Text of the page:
Court Card Thumbnails: An Introduction

This brief introduction  sets the stage for a series of posts on the tarot court cards taken from material I developed for my “Tarot 101” beginner’s course last year.

The Structure of the Tarot: The Court Cards

The cards representing medieval royalty are some of the most difficult to interpret for beginners and experienced readers alike. The most useful way to approach them is to recognize that they usually assume one of three different modes of expression:

1) People other than the enquirer who have been, are or will be involved in the situation. This is often the most obvious place to start, simply because many people who want readings are seeking a mate, dealing with family or social issues, or eager to find someone upon whom to pin the blame for their problems. For this reason, the first question to be answered is to whom the card may refer in the life of the seeker. In the Golden Dawn system, Queens and Knights were almost always taken to show actual people, but in truth any of the court cards can fill this role. Kings can show a father, boss or role model, Queens a mother, sister or female confidante, Knights a male colleague or sibling, and Pages a child or young person of either sex; the possible variations are numerous, and the actual gender of the individual is often immaterial.

2) Personal attitudes or behaviors the seeker should adopt or avoid in dealing with the matter. The Kings are the most mature and deliberate, the Queens are contemplative and patient, the Knights are active and forceful, and the Pages are adaptable and versatile, although almost always immature.

3) Impersonal forces or energies that the seeker must contend with in successfully negotiating his or her circumstances. The Kings can show matters of authority, the Queens a nurturing environment, the Knights a strong impulse to act, and the Pages a learning opportunity or a message.

The Kings represent the element of Fire in their respective suit: self-assured, steady-burning, and a bit fierce; the Queens symbolize Water, benign and even-handed but implacable when riled; the Knights convey the mobility and expansiveness of Air; the Pages reflect the level-headed practicality of Earth. For example, the King of Wands is “Fire of Fire,” the most emphatic and motivated of the court cards, while the Page of Pentacles is “Earth of Earth,” the most pragmatic and least excitable. The Kings are potent, the Queens are thoughtful, the Knights are dynamic and the Pages are expressive and communicative.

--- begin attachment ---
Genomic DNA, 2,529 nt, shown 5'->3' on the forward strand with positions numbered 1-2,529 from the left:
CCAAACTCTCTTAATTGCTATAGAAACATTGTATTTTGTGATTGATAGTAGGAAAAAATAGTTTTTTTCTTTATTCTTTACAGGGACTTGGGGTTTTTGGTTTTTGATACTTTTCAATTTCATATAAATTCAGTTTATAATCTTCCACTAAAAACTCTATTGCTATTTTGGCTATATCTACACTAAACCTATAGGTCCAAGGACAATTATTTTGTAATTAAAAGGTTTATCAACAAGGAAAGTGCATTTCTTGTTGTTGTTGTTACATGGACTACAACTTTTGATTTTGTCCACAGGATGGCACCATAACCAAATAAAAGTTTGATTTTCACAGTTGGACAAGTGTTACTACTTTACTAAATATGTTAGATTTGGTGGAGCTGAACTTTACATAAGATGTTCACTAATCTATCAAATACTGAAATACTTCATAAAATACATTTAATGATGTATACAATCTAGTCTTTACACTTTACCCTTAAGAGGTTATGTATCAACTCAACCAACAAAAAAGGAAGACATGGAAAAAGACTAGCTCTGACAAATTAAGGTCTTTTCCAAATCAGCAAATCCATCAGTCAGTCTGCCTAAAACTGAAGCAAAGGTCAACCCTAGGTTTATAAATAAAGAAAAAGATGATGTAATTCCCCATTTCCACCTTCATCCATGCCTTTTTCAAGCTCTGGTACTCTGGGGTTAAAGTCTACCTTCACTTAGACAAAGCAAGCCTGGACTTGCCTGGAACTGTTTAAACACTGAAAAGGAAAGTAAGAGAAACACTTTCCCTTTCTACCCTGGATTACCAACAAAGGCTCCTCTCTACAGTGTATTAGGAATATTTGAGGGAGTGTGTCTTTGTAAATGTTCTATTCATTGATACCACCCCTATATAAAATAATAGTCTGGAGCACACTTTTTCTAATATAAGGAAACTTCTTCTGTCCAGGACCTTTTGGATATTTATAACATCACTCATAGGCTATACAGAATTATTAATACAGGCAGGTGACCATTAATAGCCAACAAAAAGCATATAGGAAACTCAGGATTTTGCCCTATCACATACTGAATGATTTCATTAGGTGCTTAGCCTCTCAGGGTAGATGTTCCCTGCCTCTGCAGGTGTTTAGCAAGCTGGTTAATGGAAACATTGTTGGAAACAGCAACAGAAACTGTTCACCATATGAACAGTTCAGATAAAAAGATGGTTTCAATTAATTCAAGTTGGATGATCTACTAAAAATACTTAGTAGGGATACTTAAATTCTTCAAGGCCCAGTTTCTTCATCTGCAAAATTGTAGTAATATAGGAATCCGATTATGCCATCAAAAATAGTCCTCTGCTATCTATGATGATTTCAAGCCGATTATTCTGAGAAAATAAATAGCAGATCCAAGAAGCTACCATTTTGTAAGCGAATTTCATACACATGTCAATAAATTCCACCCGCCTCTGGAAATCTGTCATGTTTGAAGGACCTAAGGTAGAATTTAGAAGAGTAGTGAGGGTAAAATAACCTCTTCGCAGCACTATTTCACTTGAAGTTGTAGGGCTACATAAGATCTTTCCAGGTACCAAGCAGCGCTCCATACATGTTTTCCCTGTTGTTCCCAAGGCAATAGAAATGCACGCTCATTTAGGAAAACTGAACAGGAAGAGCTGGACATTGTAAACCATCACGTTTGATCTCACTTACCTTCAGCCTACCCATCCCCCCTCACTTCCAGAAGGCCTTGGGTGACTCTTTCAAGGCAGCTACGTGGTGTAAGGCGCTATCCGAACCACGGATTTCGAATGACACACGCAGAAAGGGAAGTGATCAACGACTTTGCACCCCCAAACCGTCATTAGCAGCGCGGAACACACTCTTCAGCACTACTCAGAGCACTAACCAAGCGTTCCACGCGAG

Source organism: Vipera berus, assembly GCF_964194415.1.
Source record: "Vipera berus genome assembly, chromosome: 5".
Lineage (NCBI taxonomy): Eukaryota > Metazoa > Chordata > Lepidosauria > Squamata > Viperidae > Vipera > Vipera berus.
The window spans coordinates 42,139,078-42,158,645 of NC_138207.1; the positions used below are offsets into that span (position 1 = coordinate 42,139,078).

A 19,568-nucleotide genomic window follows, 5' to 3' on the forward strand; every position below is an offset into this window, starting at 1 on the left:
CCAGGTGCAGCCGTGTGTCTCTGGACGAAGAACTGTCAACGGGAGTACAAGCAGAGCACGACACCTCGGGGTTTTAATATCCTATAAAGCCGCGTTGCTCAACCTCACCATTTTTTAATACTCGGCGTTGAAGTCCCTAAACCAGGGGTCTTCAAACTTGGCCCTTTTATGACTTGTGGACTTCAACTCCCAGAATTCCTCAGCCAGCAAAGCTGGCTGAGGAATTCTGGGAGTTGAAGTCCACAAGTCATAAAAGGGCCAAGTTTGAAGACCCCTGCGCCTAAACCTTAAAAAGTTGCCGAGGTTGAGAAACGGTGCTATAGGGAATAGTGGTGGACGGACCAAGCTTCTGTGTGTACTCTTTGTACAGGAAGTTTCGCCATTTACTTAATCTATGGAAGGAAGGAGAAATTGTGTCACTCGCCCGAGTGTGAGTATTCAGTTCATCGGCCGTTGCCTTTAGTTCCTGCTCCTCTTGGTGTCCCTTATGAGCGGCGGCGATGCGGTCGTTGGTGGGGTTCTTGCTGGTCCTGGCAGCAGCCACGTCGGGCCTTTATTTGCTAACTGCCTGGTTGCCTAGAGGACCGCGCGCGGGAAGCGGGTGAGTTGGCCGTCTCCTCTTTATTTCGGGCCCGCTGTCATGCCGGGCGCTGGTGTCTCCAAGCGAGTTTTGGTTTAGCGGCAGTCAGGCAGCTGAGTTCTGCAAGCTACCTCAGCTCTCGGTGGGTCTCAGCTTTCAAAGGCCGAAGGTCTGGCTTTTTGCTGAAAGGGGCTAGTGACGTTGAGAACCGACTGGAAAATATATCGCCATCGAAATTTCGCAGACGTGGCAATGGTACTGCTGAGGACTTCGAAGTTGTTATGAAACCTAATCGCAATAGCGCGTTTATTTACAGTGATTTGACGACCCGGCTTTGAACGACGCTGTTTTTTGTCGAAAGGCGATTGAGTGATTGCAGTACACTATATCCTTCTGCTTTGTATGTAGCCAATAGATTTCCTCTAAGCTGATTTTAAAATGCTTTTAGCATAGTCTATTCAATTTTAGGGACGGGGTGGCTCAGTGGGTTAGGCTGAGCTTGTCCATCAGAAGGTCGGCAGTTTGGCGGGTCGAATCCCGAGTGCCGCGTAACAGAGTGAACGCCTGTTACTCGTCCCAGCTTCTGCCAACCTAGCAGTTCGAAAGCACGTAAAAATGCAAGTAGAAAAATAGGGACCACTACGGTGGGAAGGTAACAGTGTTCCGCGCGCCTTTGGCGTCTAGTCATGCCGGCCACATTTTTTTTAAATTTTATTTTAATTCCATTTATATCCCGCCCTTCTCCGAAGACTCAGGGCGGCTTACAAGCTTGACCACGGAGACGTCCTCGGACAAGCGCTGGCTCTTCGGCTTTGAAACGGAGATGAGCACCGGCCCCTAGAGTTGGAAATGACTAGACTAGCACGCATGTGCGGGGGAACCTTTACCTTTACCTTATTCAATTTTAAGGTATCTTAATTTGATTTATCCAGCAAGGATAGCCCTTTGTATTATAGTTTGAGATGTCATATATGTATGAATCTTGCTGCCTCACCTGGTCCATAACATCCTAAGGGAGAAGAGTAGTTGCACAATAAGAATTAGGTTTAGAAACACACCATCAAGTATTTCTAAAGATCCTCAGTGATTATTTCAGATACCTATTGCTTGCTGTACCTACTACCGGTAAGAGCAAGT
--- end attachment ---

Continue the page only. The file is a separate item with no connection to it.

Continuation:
To quote G.H. Soror Q.L. (Harriet Felkin) from The Complete Golden Dawn System of Magic (©1984, Falcon Press, Phoenix, AZ):

“The four Honours of each suit taken in their most abstract sense may be interpreted as:

Potential Power is the King

Brooding Power is the Queen

Power in action is the Knight

Reception and Transmission is the Knave.”

There is an interesting footnote that should be touched on briefly. There is a great deal of confusion over why the Golden Dawn Kings and Crowley’s Thoth Knights are shown as mounted on horses and the Princes in those decks are borne in chariots, while in the Waite deck the Kings are seated on thrones and the Knights are mounted. The best answer seems to be that Waite’s court cards are more exoteric in expression and only attempt to show the hierarchical function of the members of a medieval court, while the Golden Dawn and Thoth courts attempt a more complex, esoteric depiction. (Apparently for reasons of secrecy, Waite chose to conceal what he knew very well about their deeper meaning.) Robert Wang, in The Qabalistic Tarot, offered the following explanations:

About the mounted Kings: “The Golden Dawn and Crowley cards symbolize the dynamic, outrushing pattern of this energy.” Both the Golden Dawn collaborative deck by Wang and Israel Regardie and the Thoth deck show these “Father-figures” as mounted on steeds to reflect the Yod force, the virile, generative Radix or “root” energy behind manifestation in its “development and completion” via the following court cards. As such, they represent “a force that is swift and violent in action, but  whose effect soon passes away.” (Think of the fleeting male contribution to the act of procreation, shorn of its human preoccupation with “fulfillment.”)

About the Princes: “The Princes are very complex cards in that they are wholly activated by the King and Queen. They have no motive power of their own, being pulled along in their chariots. They are the rulers of the Four Elements of the Qabalah. The Princes are the personified forces (Kings) brought into perfect balance” – that is, they are the personification of the impersonal creative urge that is inherent in the Kings – and are “the most refined aspects of the Personality; they are the Elemental Kings in ourselves.” It should be noted that the “Elemental Kings” are not the same as the “Supernal Kings” shown in the “King” cards, which are of an entirely higher order on the Qabalistic Tree of Life. Wang dismisses the Waite and Marseille version of these cards, saying “Generally, the Princes (Knights) in the Marseille and Waite decks are unexceptional, and need not be discussed.”

There have been attempts to equate the Thoth Knights with the Waite Knights, apparently based solely on the imagery, and the Thoth Princes with the Golden Dawn Kings but, going by Wang’s text and the reconstituted Golden Dawn deck, I think these are in error. Crowley himself didn’t help matters by saying: “Note that the Kings are now called Knights, and the Princes are now called Kings. This is unfortunate, and leads to confusion. Remember that the horsed figures refer to the Yod of Tetragrammaton and the charioted figures to the Vau.” Thus, he attempted to confirm the esoteric hierarchy of these cards according to their positions on the Tree.

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